One obvious thing to do, with placement, is to make sure the feet on your mic-stand and the mic cable are not going to be in the way and cause you to trip. I’ve seen it happen.
The bass frequencies get stronger as you get closer to a microphone; this is called the proximity effect. If the vocal has a bit too much bass then move back a little. If you want to create a warmer more intimate sound try moving closer in to the mic.
If the sound is too bright or tongue, lip smacking and wet mouth noise is being picking up you can try tilting the mic slightly away from your mouth so you are singing a tad off axis. (On axis being when you are singing directly into the centre of the mic.) This will help reduce some of the high frequencies.
If the voice sounds too nasal you can try moving the mic to above nose level. With the mixer you can also try attenuating the signal at around 1,000Hz. Play around with this for the best effect.
Letters like a ‘P’ or a ‘B’ can create a sudden burst of air pressure which on hitting the mic creates a pop or a thump sound. This high pressure discharge is called a plosive and it can overload the mic and preamp.
In the studio you can break up the blast of air from the plosive by putting a pop shield between the singer and the mic. I’ve used material from a pair of tights stretched over a loop made from a wire coat hanger. This worked just fine but professionally made pop filters can be bought for £15 or less. The shield should be placed about 30mm away from the mic.
Foam wind shields, placed over the mic, can also be used but are not very effective. They also have a bad effect on the high frequencies.
Plosives are caused by the lips with P’s and B’s and by the tongue with T’s and D’s so, as a singer, be aware of this. Try to soften words beginning with these letters and try not to blast them directly into the microphone.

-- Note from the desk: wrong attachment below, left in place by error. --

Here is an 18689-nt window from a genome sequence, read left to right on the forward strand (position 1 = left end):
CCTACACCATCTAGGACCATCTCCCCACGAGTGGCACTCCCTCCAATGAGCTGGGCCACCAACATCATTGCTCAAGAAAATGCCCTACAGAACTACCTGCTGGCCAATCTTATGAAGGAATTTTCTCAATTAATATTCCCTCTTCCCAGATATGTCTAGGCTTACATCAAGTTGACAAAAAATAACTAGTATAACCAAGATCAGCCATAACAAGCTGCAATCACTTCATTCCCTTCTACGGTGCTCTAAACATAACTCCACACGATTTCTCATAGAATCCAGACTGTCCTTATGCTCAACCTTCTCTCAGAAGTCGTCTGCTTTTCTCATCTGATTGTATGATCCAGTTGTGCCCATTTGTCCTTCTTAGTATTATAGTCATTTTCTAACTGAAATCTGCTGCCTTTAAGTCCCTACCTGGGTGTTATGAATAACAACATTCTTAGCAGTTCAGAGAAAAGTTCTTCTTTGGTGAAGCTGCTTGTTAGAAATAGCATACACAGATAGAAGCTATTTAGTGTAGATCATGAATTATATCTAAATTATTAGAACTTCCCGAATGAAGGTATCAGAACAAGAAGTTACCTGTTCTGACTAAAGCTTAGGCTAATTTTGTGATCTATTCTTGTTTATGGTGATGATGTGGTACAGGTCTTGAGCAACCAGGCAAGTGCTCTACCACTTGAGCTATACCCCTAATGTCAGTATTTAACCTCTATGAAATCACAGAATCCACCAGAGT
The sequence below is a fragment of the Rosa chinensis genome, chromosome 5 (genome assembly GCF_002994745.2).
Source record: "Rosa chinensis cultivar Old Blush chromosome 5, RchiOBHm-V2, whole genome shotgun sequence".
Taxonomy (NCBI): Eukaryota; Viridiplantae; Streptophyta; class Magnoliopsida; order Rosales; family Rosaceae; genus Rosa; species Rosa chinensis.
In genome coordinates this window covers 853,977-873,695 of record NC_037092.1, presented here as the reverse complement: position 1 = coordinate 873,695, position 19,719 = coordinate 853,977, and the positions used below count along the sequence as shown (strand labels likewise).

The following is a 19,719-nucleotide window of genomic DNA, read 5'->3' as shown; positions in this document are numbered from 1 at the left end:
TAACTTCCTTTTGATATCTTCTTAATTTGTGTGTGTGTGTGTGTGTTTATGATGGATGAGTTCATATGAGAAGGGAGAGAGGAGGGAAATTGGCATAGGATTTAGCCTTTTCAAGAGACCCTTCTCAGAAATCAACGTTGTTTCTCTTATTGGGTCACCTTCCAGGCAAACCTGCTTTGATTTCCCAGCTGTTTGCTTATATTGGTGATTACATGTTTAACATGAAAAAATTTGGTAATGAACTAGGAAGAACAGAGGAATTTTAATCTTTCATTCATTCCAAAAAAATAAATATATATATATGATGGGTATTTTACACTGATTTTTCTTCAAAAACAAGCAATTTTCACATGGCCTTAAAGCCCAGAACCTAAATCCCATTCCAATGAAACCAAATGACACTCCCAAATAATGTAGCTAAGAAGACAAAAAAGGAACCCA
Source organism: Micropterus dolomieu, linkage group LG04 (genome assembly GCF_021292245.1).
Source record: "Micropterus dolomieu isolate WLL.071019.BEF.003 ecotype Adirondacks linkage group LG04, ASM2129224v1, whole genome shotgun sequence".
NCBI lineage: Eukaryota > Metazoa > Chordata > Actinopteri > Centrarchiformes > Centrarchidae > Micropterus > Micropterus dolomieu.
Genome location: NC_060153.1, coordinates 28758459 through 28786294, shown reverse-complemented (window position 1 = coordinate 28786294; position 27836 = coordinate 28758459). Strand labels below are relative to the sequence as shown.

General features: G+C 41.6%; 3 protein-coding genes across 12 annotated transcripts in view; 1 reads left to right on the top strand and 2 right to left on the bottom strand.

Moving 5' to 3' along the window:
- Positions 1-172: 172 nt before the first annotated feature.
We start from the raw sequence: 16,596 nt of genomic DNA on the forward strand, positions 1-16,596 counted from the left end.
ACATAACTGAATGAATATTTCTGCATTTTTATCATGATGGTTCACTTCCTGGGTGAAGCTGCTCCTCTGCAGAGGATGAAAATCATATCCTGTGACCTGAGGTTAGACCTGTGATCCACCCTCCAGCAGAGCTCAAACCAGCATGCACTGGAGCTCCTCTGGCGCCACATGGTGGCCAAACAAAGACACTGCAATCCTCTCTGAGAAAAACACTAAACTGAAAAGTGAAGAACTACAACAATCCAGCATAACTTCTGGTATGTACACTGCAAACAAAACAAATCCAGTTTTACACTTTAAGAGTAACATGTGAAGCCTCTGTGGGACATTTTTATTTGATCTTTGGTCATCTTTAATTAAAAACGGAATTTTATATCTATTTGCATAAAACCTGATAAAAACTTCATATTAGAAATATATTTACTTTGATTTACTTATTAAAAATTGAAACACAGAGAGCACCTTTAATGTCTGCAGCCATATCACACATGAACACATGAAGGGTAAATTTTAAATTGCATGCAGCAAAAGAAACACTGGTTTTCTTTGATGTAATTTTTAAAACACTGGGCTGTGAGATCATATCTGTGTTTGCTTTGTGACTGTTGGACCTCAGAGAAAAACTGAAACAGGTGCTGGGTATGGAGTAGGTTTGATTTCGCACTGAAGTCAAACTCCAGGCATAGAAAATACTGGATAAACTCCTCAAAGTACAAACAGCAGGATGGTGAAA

A ‘Pop’ tends to be a low frequency sound so with EQ try cutting the signal below 80Hz. It won’t stop the Pop but it will help.
At the other end of the frequency scale is sibilance. This is the hissy sound produced from the letters S, C & Z. It’s more of a problem in studios than in live work and luckily, in studios, there are a number of de-essing tools that can be used to help deal with the problem.
A dynamic mic is best for this because of the high pressure levels involved. Then, as before, you will need to experiment to get the best sound and placement. For a good bright sound, start off with the mic positioned close-up, on axis and pointing directly at the centre of the speaker. Then start experimenting to get the sound you want. If your cab has two speakers you might find one of the speakers sounds better than the other or it may rattle or buzz less. Try moving the mic off axis and also pointing it at different parts of the loudspeaker cone to see what effect that has.
There is so much that can be written about mic’ing up a drum kit but I’m not going into that subject too deeply as I’m dealing mainly with vocals this time around. I’ll just say that close up mics on individual drums are going to get a lot of sound pressure so dynamic mics are good especially for the bass drum. An overhead condenser mic can be used to capture the high frequencies of the cymbals. When recording, a condenser mic can be used further away to pick up the ambience of the kit as a whole.
When using multiple mics for one sound source you have to start thinking about phase cancellation. This is where the sound can be attenuated as a result of two mics each picking up a wave but at a different point in its cycle. If you want to know about phase cancelation there is an SOS article here.
All electrical equipment makes noise, some more than others. In audio equipment that noise is reproduced through the speakers as hiss or hum. When wanted sounds are reproduced, such as music or vocals the noise is masked. The volume level of the unwanted noise and the volume of the wanted sound are the two levels used to give the Signal to Noise Ratio (S/N or SNR). It is measured in decibels and the higher the number the better.
The sensitivity specification of a microphone measures the amount of electrical signal it produces for a set level of sound pressure. In other words how well it converts sound into electricity. A mic with high sensitivity is louder than a mic with low sensitivity by virtue of the fact that it produces a stronger electrical signal from the same level of sound input.
You are more than welcome to use extracts from this article on your website as long you include a link back to https://www.folkrootslist.co.uk and credit Al Best at Folk Roots List
This article was updated 21/11/2018